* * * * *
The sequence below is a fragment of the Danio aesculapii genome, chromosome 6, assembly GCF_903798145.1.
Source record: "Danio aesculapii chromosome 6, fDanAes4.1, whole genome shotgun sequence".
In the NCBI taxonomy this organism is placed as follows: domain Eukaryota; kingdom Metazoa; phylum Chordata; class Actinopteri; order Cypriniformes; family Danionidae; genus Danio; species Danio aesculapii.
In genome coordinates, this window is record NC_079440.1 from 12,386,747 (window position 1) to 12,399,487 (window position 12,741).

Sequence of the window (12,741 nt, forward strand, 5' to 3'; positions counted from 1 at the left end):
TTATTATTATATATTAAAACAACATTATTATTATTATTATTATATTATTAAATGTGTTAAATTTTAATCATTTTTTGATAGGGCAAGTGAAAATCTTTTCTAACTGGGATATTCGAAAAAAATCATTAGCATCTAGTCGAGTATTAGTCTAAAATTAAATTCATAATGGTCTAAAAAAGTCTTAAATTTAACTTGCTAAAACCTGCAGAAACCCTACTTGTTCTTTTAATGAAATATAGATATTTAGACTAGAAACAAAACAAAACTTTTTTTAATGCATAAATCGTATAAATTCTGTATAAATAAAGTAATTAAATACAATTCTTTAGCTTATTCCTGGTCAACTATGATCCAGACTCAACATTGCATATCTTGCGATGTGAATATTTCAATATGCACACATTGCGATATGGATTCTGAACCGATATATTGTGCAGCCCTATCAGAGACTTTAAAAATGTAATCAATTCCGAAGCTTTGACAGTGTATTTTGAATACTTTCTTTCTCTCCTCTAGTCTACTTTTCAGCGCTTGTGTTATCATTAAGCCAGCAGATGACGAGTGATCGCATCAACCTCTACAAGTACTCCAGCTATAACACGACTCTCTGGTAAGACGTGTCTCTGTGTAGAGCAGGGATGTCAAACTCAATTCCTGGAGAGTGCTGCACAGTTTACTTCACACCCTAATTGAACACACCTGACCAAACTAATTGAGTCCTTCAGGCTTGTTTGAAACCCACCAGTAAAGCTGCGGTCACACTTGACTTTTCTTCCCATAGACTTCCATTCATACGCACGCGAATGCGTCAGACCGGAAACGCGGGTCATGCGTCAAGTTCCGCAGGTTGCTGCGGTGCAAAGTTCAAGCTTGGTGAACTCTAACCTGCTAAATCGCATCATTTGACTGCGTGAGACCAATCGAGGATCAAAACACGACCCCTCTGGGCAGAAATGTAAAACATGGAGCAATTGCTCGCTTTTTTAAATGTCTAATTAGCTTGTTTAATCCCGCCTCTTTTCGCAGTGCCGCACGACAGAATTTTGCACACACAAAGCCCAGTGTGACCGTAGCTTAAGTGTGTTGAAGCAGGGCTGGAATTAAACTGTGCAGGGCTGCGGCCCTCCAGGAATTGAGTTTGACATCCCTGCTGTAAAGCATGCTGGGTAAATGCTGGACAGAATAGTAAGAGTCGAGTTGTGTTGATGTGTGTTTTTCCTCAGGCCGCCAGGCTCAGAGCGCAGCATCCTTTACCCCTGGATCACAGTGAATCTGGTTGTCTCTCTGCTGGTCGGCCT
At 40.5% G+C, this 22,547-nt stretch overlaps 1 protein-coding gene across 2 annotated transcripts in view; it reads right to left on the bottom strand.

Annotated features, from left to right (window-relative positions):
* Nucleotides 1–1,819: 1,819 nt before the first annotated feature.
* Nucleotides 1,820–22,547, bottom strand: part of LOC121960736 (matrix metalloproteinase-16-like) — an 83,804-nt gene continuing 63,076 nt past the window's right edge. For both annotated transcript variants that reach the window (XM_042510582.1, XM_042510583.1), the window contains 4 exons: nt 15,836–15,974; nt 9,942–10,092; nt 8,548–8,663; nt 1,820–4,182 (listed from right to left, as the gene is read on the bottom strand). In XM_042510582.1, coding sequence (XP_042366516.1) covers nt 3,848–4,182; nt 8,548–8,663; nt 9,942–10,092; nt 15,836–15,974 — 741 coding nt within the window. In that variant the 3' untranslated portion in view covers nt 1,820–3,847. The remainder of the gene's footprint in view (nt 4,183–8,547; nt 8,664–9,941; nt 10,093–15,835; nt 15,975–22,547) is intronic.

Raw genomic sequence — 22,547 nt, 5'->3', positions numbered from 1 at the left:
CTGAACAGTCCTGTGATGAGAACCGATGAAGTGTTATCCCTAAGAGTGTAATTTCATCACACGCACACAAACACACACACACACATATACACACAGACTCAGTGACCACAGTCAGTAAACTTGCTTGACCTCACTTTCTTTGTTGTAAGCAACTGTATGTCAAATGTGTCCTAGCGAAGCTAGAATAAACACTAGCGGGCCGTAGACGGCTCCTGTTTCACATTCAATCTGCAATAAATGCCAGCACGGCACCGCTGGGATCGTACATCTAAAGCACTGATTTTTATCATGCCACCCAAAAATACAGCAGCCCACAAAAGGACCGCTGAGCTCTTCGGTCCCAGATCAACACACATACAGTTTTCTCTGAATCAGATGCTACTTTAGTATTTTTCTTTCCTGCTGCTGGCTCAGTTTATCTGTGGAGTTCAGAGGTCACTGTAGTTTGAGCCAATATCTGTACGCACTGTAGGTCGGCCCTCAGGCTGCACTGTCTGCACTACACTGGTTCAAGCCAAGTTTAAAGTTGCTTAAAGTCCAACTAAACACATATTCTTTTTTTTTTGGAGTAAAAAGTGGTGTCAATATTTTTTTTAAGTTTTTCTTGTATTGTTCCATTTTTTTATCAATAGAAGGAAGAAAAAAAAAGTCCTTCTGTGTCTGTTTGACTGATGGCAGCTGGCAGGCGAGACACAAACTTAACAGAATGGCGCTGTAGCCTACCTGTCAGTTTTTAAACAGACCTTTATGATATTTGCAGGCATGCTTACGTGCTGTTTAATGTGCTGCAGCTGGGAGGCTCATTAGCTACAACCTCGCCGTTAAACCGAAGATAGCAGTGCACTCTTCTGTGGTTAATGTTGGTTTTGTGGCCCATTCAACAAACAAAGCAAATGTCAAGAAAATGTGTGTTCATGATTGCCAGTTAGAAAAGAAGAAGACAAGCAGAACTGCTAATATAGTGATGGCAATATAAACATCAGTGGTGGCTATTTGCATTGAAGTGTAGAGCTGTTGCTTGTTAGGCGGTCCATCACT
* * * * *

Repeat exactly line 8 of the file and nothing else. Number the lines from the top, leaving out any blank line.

Annotated features, from left to right (window-relative positions):